Off-Air TV Viewing Remains 'Virtually Unchanged' Since 2004

Will the 22.5 million households relying on off-air terrestrial TV reception switch to cable or satellite TV when analog TV is shut off in February 2009? A new study released Monday by the Association of Public Television Stations indicates they may not.

According to APTS, off-air TV households have resisted subscription campaigns by cable and satellite companies. APTS research showed the number of such households "has virtually remained unchanged since 2004 at 22.6 million, compared with 22.5 million in the first quarter of 2007."

The study found that retail point of sale efforts to educate consumers about the DTV transition will have limited impact, as off-air viewers lag in their purchases of DTV sets. Off-air households purchase new TV sets at about a 12 to 13 percent rate each year, compared to the 18 percent rate per year for those with cable and satellite subscribers. The percentage of off-air viewers owning a DTV set grew from 1.96 percent to 7.12 percent from the first quarter of 2005 to the first quarter of 2007. The number of satellite and cable subscribers owning a DTV set grew from 4.49 percent to 23.45 percent during the same period.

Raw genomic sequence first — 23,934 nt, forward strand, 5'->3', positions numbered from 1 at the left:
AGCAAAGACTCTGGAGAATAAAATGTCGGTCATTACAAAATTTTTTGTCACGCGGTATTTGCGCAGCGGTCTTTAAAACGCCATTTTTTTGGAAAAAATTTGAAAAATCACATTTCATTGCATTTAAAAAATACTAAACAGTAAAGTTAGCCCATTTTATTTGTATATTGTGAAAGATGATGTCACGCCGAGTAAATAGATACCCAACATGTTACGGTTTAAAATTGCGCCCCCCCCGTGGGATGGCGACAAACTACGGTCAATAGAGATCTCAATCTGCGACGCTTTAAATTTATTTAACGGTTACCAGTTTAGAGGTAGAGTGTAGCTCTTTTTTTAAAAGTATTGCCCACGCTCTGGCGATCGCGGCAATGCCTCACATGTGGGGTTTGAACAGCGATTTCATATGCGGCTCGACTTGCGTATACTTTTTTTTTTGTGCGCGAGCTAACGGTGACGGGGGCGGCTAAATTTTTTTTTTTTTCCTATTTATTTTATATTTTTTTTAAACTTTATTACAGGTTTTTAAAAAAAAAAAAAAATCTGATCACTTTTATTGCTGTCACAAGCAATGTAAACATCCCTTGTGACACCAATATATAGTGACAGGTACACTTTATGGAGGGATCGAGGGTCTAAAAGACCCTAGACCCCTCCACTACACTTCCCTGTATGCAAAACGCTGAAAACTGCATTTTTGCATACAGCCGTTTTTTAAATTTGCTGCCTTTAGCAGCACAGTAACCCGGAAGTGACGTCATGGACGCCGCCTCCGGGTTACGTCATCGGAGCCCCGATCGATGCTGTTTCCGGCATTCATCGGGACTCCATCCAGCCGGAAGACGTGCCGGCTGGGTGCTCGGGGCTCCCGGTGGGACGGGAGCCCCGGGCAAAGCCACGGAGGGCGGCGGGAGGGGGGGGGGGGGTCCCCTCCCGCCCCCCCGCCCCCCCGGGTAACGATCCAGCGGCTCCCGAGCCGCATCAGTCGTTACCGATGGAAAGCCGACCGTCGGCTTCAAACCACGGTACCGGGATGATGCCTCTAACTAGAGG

According to Dr. Barry Goodstadt, senior vice president at Centris, the research firm that conducted the study, "The latest results suggest that early and strenuous efforts are needed to educate consumers regarding their available options when analog TV transmissions are ended in 2009."

John Lawson, APTS president and CEO, said, "Public broadcasters have long supported a successful DTV transition. However, our study confirms that the government grossly underfunded consumer education when it mandated the end of television as most people know it by February 2009."

Lawson stated that a "Y2K-level effort" was needed now to make sure that off-air viewers aren't without television service unless they either purchase a new set or converter, or subscribe to a cable or satellite service.

He added that such viewers also need to be reminded that digital off-air television will still be free of charge and that they will get more channels and better picture quality just by purchasing a set-top box.

APTS is a founding member, along with the National Association of Broadcasters, of the DTV Transition Coalition.